A Big Hearing For ‘Medicare-For-All’ — In A Small Room

National Nurses United union members wave "Medicare-for-all" signs
National Nurses United union members wave "Medicare-for-all" signs during a rally in front of the Pharmaceutical Research and Manufacturers of America headquarters in Washington, D.C., on April 29. Image Credit: Bill Clark/CQ Roll Call

The first congressional hearing on a “Medicare-for-all” bill in at least a decade took place Tuesday, but without the usual phalanx of T-shirted supporters — or even the presidential candidates — who have been pushing the bill.

That’s because the hearing took place not at one of three major committees that oversee health policy in the House, but in the ornate — and comparatively miniature — hearing room of the House Rules Committee. That panel’s primary role is to set the terms for House floor debates, and its hearing room can seat about 50 people in the audience, compared with hundreds in the larger rooms of the Capitol complex’s office buildings. Also, members of the public cannot easily access the room on the third floor of the Capitol as they can the House office buildings across the street.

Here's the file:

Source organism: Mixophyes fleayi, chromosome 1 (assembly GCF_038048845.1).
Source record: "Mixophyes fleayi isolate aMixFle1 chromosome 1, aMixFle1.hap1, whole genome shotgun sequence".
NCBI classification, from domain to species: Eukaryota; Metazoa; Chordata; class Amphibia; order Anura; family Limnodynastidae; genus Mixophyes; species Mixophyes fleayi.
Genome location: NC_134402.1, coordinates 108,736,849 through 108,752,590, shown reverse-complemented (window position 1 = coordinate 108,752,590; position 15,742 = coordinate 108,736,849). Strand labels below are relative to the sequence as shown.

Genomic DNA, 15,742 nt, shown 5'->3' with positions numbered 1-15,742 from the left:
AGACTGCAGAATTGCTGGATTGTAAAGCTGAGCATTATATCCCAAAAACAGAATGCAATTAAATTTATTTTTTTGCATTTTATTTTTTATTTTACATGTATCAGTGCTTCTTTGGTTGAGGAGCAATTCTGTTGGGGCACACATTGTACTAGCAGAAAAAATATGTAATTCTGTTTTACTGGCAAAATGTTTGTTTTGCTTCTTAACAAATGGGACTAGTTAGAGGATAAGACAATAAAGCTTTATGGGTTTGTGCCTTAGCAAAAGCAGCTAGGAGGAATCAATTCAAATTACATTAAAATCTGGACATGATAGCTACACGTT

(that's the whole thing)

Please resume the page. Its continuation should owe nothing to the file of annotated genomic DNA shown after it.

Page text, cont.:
That arrangement was no accident — the Rules Committee is often called the “Speaker’s Committee” because it is so closely aligned with the speaker’s goals and is more heavily populated with members of the majority party than the usual committee breakdowns. House Speaker Nancy Pelosi has said repeatedly she does not want to push Medicare-for-all — a plan popular among progressive Democrats to move the country to government health care system — while Republicans control the Senate and the White House.

So, this hearing was the fulfillment of a promise she made to some of the more left-leaning members of her caucus when she courted them to support her candidacy for speaker. Another hearing, this one by the House Budget Committee — also not among the committees that would normally handle major health legislation, is expected to follow soon.